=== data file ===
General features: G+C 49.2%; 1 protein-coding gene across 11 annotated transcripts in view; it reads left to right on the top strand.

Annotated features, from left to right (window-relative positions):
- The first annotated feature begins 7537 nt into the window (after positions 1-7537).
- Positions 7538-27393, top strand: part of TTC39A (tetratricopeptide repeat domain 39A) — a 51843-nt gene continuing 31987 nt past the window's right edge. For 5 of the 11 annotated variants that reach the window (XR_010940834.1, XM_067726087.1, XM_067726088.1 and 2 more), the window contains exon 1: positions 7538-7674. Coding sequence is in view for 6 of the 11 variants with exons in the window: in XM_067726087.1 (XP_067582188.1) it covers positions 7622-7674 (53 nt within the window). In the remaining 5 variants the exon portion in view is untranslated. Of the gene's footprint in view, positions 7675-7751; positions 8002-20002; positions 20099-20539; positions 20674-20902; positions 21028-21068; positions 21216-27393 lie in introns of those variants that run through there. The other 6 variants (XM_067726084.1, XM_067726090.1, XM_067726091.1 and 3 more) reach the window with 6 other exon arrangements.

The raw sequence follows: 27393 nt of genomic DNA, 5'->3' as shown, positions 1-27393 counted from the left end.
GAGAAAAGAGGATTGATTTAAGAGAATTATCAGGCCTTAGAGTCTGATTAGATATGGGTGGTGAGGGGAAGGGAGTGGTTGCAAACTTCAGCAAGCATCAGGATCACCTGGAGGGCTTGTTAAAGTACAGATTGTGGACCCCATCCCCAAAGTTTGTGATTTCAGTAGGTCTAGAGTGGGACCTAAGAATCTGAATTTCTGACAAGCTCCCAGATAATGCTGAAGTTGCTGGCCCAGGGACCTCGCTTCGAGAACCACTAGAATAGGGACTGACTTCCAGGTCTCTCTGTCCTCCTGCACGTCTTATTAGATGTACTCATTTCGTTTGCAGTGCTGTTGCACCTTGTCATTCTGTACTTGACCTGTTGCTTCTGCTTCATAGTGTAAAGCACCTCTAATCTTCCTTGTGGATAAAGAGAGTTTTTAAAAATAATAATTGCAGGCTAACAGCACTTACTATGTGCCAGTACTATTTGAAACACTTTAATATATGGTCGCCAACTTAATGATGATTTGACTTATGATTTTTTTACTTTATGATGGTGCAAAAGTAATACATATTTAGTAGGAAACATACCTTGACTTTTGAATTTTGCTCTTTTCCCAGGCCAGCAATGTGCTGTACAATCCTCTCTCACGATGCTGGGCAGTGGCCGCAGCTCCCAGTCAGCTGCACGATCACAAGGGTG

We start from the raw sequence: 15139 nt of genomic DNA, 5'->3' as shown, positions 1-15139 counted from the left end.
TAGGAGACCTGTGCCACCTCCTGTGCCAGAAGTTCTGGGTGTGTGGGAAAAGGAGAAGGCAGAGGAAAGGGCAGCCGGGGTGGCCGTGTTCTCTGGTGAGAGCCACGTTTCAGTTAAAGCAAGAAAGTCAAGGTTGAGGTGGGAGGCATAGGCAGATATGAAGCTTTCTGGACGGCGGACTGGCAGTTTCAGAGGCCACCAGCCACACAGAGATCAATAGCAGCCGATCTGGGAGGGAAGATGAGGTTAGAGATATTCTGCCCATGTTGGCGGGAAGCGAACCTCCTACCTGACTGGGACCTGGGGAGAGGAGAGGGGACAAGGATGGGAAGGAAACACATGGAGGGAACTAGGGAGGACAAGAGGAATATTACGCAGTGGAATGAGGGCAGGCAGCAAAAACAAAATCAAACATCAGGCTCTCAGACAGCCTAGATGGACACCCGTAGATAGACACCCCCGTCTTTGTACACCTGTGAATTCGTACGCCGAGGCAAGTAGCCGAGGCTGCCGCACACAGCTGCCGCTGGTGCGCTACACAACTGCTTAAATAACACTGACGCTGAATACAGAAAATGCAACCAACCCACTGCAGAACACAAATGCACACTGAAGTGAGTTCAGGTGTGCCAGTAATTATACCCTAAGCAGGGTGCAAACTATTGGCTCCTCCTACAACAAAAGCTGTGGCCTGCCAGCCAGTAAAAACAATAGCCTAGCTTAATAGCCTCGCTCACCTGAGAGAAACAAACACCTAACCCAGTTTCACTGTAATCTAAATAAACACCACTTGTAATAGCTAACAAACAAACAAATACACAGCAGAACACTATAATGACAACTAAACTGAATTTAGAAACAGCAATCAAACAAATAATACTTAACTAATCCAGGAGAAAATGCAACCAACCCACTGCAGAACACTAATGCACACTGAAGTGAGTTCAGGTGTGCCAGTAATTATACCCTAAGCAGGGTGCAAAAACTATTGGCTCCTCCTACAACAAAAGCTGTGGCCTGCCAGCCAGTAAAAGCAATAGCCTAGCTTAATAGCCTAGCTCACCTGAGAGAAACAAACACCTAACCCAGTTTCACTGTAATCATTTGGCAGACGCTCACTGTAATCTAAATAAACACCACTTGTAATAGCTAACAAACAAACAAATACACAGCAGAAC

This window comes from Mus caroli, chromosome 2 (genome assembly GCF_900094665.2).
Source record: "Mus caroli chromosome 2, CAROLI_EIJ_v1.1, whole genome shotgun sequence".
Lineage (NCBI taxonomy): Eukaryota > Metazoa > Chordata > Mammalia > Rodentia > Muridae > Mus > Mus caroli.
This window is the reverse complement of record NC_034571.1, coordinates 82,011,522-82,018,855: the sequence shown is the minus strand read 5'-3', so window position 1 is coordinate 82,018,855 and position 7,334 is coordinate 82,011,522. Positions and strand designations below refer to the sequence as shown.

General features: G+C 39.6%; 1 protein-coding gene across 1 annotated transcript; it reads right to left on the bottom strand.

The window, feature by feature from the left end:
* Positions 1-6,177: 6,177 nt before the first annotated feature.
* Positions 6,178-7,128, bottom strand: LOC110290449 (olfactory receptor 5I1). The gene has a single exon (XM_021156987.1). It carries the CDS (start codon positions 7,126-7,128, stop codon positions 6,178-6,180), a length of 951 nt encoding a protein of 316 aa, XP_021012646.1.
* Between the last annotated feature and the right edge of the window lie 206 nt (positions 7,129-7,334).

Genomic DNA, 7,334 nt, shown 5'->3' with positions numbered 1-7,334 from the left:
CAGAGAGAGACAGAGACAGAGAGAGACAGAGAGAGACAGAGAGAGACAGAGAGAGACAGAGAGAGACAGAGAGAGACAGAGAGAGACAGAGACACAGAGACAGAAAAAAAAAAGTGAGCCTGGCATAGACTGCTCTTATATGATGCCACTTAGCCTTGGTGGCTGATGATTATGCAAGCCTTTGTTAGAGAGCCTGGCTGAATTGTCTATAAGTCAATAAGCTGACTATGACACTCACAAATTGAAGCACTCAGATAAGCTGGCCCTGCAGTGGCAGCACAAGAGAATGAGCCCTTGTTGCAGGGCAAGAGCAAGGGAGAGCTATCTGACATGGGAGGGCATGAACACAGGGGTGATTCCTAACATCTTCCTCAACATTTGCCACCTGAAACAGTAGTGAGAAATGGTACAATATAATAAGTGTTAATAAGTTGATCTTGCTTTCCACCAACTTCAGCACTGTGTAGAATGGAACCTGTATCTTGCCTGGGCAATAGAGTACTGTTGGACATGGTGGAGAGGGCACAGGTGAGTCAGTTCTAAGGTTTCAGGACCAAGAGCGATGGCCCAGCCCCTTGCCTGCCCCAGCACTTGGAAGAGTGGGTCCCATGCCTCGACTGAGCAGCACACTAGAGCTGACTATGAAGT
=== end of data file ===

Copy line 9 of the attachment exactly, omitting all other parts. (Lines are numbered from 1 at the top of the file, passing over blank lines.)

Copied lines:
This window comes from Mus caroli, chromosome 2 (genome assembly GCF_900094665.2).